Belfast Telegraph

Time has come for Ulster Rugby to get across the line and land glittering prizes: Wilson

By Michael Sadlier

"we're in a great position and we don't want to squander that," is Roger Wilson's take on where Ulster currently find themselves regarding making the Heineken Cup quarter-finals for the fourth year in a row.

The 32-year-old former Northampton Saints stalwart – who is in his second stint at Ulster – has been round many corners in his long playing career, but you can't help but feel that now pretty much has to be Wilson's time if he is to taste tangible success again with his home province nearly eight years after being around for the last time Ulster got their hands on a trophy.

"When you look at Munster and Leinster, they were knocking on the door and had a few setbacks before they actually went and won the Heineken Cup," the number eight, who has also recently been deployed at flanker, says without specifically referring to the 2011 final when Leinster won their second European title by dramatically overhauling a 22-6 half-time deficit to shatter the hopes of Wilson and his Saints' team-mates.

"We did well last year, and the year before (when Ulster were badly beaten in the final by Leinster) but we're getting there.

"We're (regularly) getting out of the group stages and that's great," Wilson says before setting out the crux of the matter.

"But there comes a stage when you have to eventually push on and win it if you talk about being the team you want to be.

"So hopefully this could be the year," the one-time capped Ireland international says.

He's had a good run of games now behind him thanks to Nick Williams' injury issues, though, having said that, Wilson has also had his own problems of late which necessitated him wearing a protective boot after having played games.

"I broke my toe in the Leicester game at the end of October," he says with a smile.

"But it's been all right, it's only my baby toe. After games I would put that on (the protective boot) to get weight off it and give it time to heal.

"It sounds worse than it is, it's just been a bit uncomfortable at training but I've managed the injury and it's cleared up now.

"When we had that two weeks off (in November) I took the weight off my feet so it's okay now and not a big issue."

Another area which gets attention is the feeling that beating Montpellier – who have nothing but pride to play for – is simply guaranteed for the only side with four wins to their name after as many rounds in Europe.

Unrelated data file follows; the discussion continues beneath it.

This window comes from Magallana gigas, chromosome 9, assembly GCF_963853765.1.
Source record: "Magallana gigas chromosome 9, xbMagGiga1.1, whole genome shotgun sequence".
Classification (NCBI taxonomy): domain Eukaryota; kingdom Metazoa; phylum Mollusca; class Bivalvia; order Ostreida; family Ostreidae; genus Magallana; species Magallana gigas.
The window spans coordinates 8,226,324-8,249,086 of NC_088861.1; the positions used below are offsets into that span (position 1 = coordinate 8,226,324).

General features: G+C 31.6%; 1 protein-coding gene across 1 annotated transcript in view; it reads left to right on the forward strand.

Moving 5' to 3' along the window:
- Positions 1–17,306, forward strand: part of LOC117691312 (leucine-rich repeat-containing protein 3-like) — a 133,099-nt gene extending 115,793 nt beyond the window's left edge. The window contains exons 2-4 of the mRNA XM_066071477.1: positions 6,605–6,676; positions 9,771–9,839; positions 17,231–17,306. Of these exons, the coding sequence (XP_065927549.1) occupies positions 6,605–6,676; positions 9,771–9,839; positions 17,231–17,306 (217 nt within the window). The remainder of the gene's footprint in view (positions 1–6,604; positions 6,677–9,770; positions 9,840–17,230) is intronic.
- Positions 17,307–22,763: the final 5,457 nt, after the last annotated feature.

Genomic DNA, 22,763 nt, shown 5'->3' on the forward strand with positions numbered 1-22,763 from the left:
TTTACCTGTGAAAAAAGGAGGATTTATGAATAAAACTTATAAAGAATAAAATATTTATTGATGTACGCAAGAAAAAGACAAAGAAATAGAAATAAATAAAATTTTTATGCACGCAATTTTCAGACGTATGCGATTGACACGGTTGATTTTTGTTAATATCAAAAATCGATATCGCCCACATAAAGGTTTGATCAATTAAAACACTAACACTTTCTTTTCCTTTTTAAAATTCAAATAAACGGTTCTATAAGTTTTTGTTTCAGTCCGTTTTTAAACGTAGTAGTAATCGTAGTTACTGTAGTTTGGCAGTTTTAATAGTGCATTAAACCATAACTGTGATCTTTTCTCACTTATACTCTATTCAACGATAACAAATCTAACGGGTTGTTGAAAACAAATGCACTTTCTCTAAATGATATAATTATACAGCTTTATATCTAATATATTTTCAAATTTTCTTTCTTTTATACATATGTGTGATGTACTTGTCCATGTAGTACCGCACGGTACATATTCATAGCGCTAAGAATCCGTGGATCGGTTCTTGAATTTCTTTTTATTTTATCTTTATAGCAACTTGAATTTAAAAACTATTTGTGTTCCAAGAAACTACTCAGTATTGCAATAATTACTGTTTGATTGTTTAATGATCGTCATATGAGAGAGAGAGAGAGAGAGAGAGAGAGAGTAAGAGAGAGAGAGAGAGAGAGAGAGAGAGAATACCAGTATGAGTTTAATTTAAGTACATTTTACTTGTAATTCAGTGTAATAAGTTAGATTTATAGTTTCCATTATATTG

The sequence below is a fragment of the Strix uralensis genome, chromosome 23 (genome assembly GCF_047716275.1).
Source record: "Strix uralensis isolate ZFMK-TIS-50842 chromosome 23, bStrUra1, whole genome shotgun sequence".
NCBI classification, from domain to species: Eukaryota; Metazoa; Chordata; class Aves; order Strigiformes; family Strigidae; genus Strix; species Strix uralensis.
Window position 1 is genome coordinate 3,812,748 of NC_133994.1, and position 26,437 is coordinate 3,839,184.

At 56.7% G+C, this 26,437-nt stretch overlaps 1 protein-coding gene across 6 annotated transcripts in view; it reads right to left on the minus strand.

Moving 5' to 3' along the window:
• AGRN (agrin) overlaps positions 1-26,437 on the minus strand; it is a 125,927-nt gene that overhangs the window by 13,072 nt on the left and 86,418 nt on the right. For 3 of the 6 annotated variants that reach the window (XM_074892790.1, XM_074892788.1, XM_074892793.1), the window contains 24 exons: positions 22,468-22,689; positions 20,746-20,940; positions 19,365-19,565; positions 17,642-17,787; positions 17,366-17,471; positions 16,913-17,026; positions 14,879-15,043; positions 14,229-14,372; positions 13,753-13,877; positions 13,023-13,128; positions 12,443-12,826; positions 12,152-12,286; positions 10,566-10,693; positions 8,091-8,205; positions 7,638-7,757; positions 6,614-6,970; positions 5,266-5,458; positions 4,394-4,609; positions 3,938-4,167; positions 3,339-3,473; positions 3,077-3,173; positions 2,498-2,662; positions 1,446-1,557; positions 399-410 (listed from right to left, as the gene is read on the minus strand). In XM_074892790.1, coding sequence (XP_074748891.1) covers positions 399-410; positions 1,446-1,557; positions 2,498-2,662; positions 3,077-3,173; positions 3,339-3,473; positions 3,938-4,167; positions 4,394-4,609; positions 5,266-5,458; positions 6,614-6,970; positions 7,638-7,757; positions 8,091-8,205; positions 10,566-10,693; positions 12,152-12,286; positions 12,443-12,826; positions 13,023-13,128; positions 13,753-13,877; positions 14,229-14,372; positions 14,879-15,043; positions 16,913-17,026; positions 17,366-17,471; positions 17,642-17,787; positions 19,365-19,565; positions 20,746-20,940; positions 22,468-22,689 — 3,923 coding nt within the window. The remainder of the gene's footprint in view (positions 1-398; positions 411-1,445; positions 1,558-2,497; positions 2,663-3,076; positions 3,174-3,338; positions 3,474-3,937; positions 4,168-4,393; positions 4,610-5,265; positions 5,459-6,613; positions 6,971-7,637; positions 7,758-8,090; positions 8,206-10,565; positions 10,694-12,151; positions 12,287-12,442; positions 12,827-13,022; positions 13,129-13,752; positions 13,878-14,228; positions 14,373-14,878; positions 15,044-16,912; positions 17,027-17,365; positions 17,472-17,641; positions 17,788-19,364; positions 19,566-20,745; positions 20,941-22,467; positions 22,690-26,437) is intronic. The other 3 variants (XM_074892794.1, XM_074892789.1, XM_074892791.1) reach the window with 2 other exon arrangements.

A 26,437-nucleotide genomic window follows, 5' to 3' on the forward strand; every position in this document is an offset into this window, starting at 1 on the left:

Not so, says Wilson who also goes out of his way to dismiss the notion that thoughts have already turned to Ulster's final pool game at Welford Road next week.

"With the French you never really know how they will react," says the player who won the then Celtic League with Ulster back in 2006 – their last successful tilt at winning silverware.

"All we can do is focus on ourselves and make sure the first 15-20 minutes is big for us and we can bring intensity to it and hopefully we can put a bit of doubt in their minds and they'll then know that they've got nothing to play for.

"I think a lot of people are (already) talking about the week after and how that's going to be the decider (at Leicester who are expected to see off Treviso on Saturday) but if you start thinking like that you get turned over.

"The real danger is to think this is just a box-ticking exercise ahead of next week. We have to make sure our mentality is right (against Montpellier) and that it's right from the start for those first 20 minutes," says Wilson.

The general mantra regarding last week's 29-19 victory over PRO12 leaders Munster at Ravenhill – which followed on from the poor showing at Leinster – was that it proved a more than useful indicator of the intensity that will accompany two vital weekends of European activity.

But, for Wilson and his fellow forwards, the concession of two tries off lineout mauls was simply not acceptable.

"We've talked quite a bit about it," he admits.

"The forwards sat down and there were a lot of technical issues but a lot of it is down to your mindset, aggression and attitude you bring to those areas of the game.

"It wasn't up to standard and we've done a bit on that this week."

Belfast Telegraph


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